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Archive for January 24, 2013

Are You Healthier Than a 100-Year-Old?

Are You Healthier Than a 100-Year-Old?

There used to be this great game show on TV: “Are You Smarter Than a Fifth  Grader?”

The premise of the show was to determine whether or not the average adult  could answer questions based on a typical elementary school learning curriculum.  Contestants would attempt to correctly respond to ten questions.

Along the way, the presumably well-educated adult could solicit the help of  one of several pint-sized counterparts, dubbed, “classmates.”

As a television program, it provided viewers with a slew of hilarious  situations, and forced dozens of adults to admit that they were, “not smarter  than a fifth grader.”

In the two- and-a-half years that the show was on, only two people won the  top prize of $1,000,000—one of them being a former Nobel Prize winning  physicist.

What does all of this have to do with you?

Well, given the results of a recent, nationwide survey, quite a lot,  actually.

The survey took an in-depth look at the habits, preferences, and lifestyles  of 100 centenarians (people age 100 and older) and measured them against 300  baby boomers (aged 50-55) to pinpoint the differences and similarities between  each group.

Looking at the outcome of the seventh-annual “United HealthCare 100@100  Survey” report, may cause baby boomers to ask themselves a rather curious  question: “Am I healthier than a centenarian?”

To help you answer this question for yourself, try (honestly)  answering the following queries:

Do I consistently eat a balanced diet complete with plenty of fruits,  vegetables, lean proteins and complex carbohydrates?

The connection between sound nutritional choices and good health has been  scientifically proven countless times, but this message appears to have had more  of an impact on the most long-lived members of our society than on those we  consider to be ‘middle-aged.’ 80 percent of centenarians reported that they  maintain a healthy  diet almost daily, while only 68 percent of boomers were able to agree with  that same statement.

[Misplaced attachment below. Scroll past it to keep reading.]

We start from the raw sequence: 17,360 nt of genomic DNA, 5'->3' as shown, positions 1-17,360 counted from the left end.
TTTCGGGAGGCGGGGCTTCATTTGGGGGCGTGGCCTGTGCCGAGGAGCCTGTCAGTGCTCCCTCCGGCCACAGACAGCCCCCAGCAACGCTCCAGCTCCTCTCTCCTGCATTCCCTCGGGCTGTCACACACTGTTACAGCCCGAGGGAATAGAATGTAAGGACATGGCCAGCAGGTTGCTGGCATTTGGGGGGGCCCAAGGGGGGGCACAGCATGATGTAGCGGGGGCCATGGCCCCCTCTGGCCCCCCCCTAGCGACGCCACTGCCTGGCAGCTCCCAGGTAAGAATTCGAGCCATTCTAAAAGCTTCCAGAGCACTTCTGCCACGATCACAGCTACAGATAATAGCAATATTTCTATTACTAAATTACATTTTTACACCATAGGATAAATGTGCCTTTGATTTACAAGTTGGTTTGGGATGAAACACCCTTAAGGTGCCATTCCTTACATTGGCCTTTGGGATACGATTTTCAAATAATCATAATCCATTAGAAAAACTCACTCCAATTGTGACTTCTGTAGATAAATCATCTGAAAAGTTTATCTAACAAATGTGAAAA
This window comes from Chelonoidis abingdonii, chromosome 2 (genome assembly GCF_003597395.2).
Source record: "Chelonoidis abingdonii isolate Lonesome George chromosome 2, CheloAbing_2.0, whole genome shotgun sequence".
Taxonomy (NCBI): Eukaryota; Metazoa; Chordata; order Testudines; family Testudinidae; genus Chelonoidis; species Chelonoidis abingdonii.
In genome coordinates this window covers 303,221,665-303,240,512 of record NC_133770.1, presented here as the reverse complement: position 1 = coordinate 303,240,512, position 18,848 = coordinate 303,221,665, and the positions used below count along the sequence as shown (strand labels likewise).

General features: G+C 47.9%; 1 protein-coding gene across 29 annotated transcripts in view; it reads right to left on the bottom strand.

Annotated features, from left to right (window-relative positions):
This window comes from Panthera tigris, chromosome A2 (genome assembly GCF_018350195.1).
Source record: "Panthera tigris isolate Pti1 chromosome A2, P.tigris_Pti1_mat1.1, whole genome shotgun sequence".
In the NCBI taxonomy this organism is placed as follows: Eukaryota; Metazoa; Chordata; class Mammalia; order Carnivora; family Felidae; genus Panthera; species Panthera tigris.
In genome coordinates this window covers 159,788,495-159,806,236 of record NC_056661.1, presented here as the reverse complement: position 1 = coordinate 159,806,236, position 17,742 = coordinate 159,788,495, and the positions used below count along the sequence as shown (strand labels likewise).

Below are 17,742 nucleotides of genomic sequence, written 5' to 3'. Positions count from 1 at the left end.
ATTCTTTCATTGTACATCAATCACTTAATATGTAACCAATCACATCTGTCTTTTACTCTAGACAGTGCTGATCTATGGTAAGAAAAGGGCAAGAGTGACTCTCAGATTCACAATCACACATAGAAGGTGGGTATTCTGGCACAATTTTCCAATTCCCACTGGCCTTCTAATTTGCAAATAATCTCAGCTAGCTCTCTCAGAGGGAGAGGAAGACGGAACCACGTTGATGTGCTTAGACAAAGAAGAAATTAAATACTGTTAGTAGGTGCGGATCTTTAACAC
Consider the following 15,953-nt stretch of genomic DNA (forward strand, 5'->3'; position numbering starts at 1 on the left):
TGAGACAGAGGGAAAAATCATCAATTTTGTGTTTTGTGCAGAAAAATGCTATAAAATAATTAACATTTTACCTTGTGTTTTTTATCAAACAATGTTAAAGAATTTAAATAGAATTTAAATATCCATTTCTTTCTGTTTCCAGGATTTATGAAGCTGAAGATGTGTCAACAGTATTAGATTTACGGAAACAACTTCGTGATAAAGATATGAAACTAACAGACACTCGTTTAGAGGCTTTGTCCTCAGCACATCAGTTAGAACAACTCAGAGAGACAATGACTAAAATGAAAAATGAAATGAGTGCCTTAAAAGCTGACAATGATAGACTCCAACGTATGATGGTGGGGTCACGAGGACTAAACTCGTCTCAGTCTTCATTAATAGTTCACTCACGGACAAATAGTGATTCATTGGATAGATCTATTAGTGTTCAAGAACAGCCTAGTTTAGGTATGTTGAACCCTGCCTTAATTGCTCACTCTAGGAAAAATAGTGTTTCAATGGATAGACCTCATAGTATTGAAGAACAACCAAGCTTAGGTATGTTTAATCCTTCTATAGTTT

Do I get eight hours of sleep every night?

Catching  Zs for the recommended seven or eight hours each night has been linked to many  positive health outcomes such as: reduced levels of stress, better  cardiovascular health, and a decreased risk for depression. Yet only 38 percent  of boomers say they get the suggested  amount of sleep, compared to 70 percent of centenarians.

How often do you laugh?

If your answer is daily, then keep up the good work. The survey indicated  that, while boomers do laugh more, most of the members of the 100-year-old club  also reported appreciating  the lighter side of life. 87 percent of boomers said they chuckled at least  once a day versus 80 percent of centenarians.

Do you exercise regularly?

Though the majority of centenarians say that they exercise almost daily,  boomers do have them beat—but only by a slim margin (59 percent of boomers  versus 51 percent of centenarians). The Centers for Disease Control (CDC)  recommends that adults try to get a minimum of about 150 minutes of  moderate-intensity aerobic exercise each week. This amount is thought to be  sufficient to reap the numerous benefits attributed to regular physical  activity, including: reduced cancer and type 2 diabetes risk, better  cardiovascular health, stronger muscles and bones, and a longer lifespan.

What do you do for exercise?